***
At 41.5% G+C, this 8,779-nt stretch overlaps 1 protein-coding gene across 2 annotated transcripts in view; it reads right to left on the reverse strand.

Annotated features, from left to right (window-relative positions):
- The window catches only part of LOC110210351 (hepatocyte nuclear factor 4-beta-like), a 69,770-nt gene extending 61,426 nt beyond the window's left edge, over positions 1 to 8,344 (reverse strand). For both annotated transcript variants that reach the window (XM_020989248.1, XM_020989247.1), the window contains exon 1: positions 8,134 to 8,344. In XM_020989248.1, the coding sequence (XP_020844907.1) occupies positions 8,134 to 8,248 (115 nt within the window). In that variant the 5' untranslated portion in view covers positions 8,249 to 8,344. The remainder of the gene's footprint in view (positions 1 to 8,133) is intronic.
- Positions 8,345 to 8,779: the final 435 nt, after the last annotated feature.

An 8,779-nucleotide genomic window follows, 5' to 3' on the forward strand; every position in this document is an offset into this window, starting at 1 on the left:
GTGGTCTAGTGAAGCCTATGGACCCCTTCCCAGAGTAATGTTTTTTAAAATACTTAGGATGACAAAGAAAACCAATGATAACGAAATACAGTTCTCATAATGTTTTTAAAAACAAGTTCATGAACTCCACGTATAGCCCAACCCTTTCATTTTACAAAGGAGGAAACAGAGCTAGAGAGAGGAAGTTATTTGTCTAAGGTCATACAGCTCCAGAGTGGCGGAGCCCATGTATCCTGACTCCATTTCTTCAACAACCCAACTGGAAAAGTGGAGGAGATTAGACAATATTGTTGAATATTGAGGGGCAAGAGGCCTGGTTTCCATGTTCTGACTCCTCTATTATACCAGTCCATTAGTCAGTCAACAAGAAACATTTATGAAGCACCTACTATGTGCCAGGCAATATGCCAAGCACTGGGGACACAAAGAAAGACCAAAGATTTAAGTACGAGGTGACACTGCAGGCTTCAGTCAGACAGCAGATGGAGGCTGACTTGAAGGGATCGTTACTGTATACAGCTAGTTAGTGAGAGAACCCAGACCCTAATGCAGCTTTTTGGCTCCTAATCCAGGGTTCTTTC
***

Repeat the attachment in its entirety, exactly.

At 41.5% G+C, this 8,779-nt stretch overlaps 1 protein-coding gene across 2 annotated transcripts in view; it reads right to left on the reverse strand.

Annotated features, from left to right (window-relative positions):
- The window catches only part of LOC110210351 (hepatocyte nuclear factor 4-beta-like), a 69,770-nt gene extending 61,426 nt beyond the window's left edge, over positions 1 to 8,344 (reverse strand). For both annotated transcript variants that reach the window (XM_020989248.1, XM_020989247.1), the window contains exon 1: positions 8,134 to 8,344. In XM_020989248.1, the coding sequence (XP_020844907.1) occupies positions 8,134 to 8,248 (115 nt within the window). In that variant the 5' untranslated portion in view covers positions 8,249 to 8,344. The remainder of the gene's footprint in view (positions 1 to 8,133) is intronic.
- Positions 8,345 to 8,779: the final 435 nt, after the last annotated feature.

An 8,779-nucleotide genomic window follows, 5' to 3' on the forward strand; every position in this document is an offset into this window, starting at 1 on the left:
GTGGTCTAGTGAAGCCTATGGACCCCTTCCCAGAGTAATGTTTTTTAAAATACTTAGGATGACAAAGAAAACCAATGATAACGAAATACAGTTCTCATAATGTTTTTAAAAACAAGTTCATGAACTCCACGTATAGCCCAACCCTTTCATTTTACAAAGGAGGAAACAGAGCTAGAGAGAGGAAGTTATTTGTCTAAGGTCATACAGCTCCAGAGTGGCGGAGCCCATGTATCCTGACTCCATTTCTTCAACAACCCAACTGGAAAAGTGGAGGAGATTAGACAATATTGTTGAATATTGAGGGGCAAGAGGCCTGGTTTCCATGTTCTGACTCCTCTATTATACCAGTCCATTAGTCAGTCAACAAGAAACATTTATGAAGCACCTACTATGTGCCAGGCAATATGCCAAGCACTGGGGACACAAAGAAAGACCAAAGATTTAAGTACGAGGTGACACTGCAGGCTTCAGTCAGACAGCAGATGGAGGCTGACTTGAAGGGATCGTTACTGTATACAGCTAGTTAGTGAGAGAACCCAGACCCTAATGCAGCTTTTTGGCTCCTAATCCAGGGTTCTTTC